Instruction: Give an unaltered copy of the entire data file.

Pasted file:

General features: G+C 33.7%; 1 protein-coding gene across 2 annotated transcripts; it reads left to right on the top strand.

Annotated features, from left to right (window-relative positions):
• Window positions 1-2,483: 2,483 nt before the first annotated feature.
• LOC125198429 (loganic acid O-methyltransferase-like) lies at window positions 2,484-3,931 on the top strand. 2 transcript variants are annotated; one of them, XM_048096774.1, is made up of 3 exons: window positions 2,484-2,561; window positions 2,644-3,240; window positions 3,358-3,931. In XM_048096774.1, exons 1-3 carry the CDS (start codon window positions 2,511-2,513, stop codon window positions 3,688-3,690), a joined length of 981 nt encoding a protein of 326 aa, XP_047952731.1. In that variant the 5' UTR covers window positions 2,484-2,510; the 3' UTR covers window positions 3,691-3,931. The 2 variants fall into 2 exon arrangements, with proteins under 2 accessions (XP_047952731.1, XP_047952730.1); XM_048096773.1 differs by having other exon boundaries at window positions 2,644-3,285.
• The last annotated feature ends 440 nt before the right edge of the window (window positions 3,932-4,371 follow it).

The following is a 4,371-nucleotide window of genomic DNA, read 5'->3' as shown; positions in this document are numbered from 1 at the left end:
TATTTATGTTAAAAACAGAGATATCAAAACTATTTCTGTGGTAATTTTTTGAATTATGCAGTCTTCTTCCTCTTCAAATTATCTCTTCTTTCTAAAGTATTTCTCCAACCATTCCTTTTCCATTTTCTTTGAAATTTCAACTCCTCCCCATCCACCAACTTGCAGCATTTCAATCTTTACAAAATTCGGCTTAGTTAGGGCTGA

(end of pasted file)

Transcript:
General features: G+C 33.7%; 1 protein-coding gene across 2 annotated transcripts; it reads left to right on the top strand.

Annotated features, from left to right (window-relative positions):
• Window positions 1-2,483: 2,483 nt before the first annotated feature.
• LOC125198429 (loganic acid O-methyltransferase-like) lies at window positions 2,484-3,931 on the top strand. 2 transcript variants are annotated; one of them, XM_048096774.1, is made up of 3 exons: window positions 2,484-2,561; window positions 2,644-3,240; window positions 3,358-3,931. In XM_048096774.1, exons 1-3 carry the CDS (start codon window positions 2,511-2,513, stop codon window positions 3,688-3,690), a joined length of 981 nt encoding a protein of 326 aa, XP_047952731.1. In that variant the 5' UTR covers window positions 2,484-2,510; the 3' UTR covers window positions 3,691-3,931. The 2 variants fall into 2 exon arrangements, with proteins under 2 accessions (XP_047952731.1, XP_047952730.1); XM_048096773.1 differs by having other exon boundaries at window positions 2,644-3,285.
• The last annotated feature ends 440 nt before the right edge of the window (window positions 3,932-4,371 follow it).

The following is a 4,371-nucleotide window of genomic DNA, read 5'->3' as shown; positions in this document are numbered from 1 at the left end:
TATTTATGTTAAAAACAGAGATATCAAAACTATTTCTGTGGTAATTTTTTGAATTATGCAGTCTTCTTCCTCTTCAAATTATCTCTTCTTTCTAAAGTATTTCTCCAACCATTCCTTTTCCATTTTCTTTGAAATTTCAACTCCTCCCCATCCACCAACTTGCAGCATTTCAATCTTTACAAAATTCGGCTTAGTTAGGGCTGA